With the market largely betting against approval, it seems as though investors could make a large amount of money based on the potential for a surprise approval from the panel. Don't forget that the company dropped over 50% based on what were perceived as negative documents from the FDA regarding the efficacy of Eteplirsen. If the company is able to get the panel to sign off on the drug it is likely that the panel will effectively bind the hands of the FDA into signing off on the overall approval of the drug. This would help to give Sarepta an of beating Biomarin to the punch to develop an effective drug for DMD that is able to obtain approval. In the event that Sarepta is able to get one past the committee, I would not only expect the value of Sarepta stock to increase, but I would expect to see a drop in the value of Biomarin shares, as being beaten to the market (even if they are not competing for the same patient populations) should make investors question the viability of Biomarin's approach.
Why Would a Panel Approve Sarepta's Drug
The FDA is under substantial pressure to help patients with rare diseases for which there lacks an effective course of treatment. This is the very definition of DMD for patients. There are a lack of treatment options, and the clinical outcomes for patients with DMD remain grim. For patients, any drug that could potentially restore even some function, or at least help slow the deterioration of function, would help to improve their quality of life. Expect for patient advocates to be pressuring the FDA to approve a drug for DMD, even if it has relatively limited efficacy. While the FDA is not obligated to respond to patient pressure, patient advocates could help to give a human side to the data that the panel is seeing. This is important, as patients talking aboutthe effect that Eteplirsen could have on their life would allow for the panel to take into account the ramifications of a rejection. I would expect for Sarepta to go for the heart strings with personal stories of patients that have been helped by this drug.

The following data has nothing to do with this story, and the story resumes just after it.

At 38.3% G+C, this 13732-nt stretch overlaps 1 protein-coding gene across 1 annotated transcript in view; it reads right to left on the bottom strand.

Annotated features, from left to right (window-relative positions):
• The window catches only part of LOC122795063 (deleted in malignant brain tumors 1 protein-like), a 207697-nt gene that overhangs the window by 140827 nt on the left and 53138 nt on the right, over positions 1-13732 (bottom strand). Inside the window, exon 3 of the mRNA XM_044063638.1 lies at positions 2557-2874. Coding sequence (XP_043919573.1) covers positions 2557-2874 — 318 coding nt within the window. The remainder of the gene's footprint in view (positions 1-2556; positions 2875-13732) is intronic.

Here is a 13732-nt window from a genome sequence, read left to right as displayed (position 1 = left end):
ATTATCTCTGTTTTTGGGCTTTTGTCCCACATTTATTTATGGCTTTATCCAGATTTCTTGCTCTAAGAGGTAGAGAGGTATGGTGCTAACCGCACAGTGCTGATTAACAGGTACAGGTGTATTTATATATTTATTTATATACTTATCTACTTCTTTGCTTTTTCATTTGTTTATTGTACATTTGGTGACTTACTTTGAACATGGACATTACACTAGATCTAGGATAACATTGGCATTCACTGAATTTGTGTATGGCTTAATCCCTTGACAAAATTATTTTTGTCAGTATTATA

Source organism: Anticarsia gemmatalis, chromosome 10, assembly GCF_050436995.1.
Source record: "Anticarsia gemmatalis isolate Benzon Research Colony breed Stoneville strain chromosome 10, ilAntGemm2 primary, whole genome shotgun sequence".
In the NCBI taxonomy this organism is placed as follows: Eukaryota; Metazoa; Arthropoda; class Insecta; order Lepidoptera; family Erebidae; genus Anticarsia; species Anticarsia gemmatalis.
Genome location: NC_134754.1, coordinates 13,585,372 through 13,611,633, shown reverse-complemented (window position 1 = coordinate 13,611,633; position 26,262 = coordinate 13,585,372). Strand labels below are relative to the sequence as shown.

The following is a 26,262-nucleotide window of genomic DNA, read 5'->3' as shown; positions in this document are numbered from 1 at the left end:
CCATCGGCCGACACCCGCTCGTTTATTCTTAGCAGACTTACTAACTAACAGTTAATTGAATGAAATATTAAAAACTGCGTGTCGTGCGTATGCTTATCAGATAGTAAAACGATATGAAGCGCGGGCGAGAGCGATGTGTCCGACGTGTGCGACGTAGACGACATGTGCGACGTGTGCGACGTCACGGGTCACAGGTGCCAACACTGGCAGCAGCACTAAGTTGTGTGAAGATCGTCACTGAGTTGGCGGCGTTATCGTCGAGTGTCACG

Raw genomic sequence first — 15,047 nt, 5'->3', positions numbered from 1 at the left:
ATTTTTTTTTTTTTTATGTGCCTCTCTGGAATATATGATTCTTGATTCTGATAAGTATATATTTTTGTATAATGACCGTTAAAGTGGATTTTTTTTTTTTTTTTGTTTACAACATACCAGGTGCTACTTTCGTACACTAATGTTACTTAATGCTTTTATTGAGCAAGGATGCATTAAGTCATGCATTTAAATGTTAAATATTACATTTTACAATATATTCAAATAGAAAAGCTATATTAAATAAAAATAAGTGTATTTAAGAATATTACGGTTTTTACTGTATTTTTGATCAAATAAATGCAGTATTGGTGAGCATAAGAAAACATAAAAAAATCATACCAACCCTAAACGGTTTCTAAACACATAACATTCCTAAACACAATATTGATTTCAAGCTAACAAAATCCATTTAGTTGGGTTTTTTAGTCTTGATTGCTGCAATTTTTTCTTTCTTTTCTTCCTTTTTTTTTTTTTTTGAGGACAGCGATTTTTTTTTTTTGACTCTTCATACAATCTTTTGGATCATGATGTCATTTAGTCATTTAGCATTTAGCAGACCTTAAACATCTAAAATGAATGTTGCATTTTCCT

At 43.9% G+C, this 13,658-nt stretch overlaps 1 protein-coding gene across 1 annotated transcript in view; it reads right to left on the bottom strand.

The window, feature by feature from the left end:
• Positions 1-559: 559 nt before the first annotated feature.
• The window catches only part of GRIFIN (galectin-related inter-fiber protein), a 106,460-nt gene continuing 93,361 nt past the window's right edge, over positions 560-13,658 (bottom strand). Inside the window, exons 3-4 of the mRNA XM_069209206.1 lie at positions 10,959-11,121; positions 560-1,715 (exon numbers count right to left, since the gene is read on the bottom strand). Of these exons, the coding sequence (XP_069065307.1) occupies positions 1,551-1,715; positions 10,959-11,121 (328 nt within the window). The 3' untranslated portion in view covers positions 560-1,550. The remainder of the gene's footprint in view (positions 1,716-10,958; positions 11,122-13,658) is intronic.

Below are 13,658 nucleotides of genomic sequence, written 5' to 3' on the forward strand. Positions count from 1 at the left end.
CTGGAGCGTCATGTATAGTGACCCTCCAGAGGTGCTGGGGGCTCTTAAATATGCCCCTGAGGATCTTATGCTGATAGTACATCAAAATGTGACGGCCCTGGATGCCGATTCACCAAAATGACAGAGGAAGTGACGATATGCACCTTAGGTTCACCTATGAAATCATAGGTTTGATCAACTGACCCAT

The panel could also decide that the FDA's analysis of the efficacy issues are fundamentally flawed. As Sarepta pointed out in its amendment, the data seems to support Eteplirsen, and the committee could look at the data and determine that there is a sufficient amount of data to determine that Eteplirsen is efficacious in its targeted patient population. I would expect for safety to not be as big of an issue at this advisory panel, while the panel will of course have to weigh the overall efficacy of the drug versus any safety concerns when dealing with rare diseases, companies are typically given more leeway because of the debilitating nature of the diseases that they are trying to treat.
What Happens if the Panel Says No?
If the panel refuses to sign off on Sarepta's drug, I would expect a drop in stock value. The company will likely be rejected by the FDA with the request to run additional trials in order to further prove the efficacy of Eteplirsen in patients with the Exon 51 mutation. This could cause a problem for the company as not only would a trial be expensive, but it would take some time to identify DMD patients that qualify for the treatment and then get them enrolled in the trial. Also the trials for DMD tend to be longer in nature, as there have to be observed clinical benefit of a large period of time. In one Sarepta trial, patients were monitored over a period of 120 weeks. It is safe to expect that the clinical trial demanded by the FDA would take at least a year in order to show any sort of efficacy, which means that even assuming that Sarepta is able to quickly enroll patients it is unlikely that it would be in any way meaningfully able to respond to the FDA before two years from the date of rejection.
The concern for investors would be about how Sarepta can pay for the clinical trial. According to its most recent quarterly filing, the company expects to have enough cash to fund operations through at least the next twelve months. This should help to give investors some sense of relief that they will not be immediately diluted. However, there is a risk of dilution associated with a negative outcome from the FDA if the company should have to fund another clinical trial. The clinical trial will take longer than a year, and therefore helps to introduce a risk of dilution to investors. In the third quarter alone, Sarepta posted a loss of $51.9 million, which suggests that the company is burning through its cash pile at an alarming rate. Any dilution would be even more painful due to the suppressed stock price that Sarepta would experience because of the rejection of its lead drug candidate by the FDA.
With the market betting against Sarepta, investors with an appetite for risk can be in for a large potential windfall should the panel vote in favor of Sarepta. When analyzing the issues raised by the FDA, Sarepta appears to have a response that shows the efficacy of its drug and helps to at least give the drug a fighting chance when it goes in front of a panel on Friday. Should Sarepta be able to get a panel to sign off on the drug, it is likely that the FDA will have to sign off on the drug, which will allow for Sarepta to reach the market well ahead of its competitor. For investors with a high appetite for risk, this is a decision to watch closely.
Disclosure: I/we have no positions in any stocks mentioned, and no plans to initiate any positions within the next 72 hours.
I wrote this article myself, and it expresses my own opinions. I am not receiving compensation for it (other than from Seeking Alpha). I have no business relationship with any company whose stock is mentioned in this article.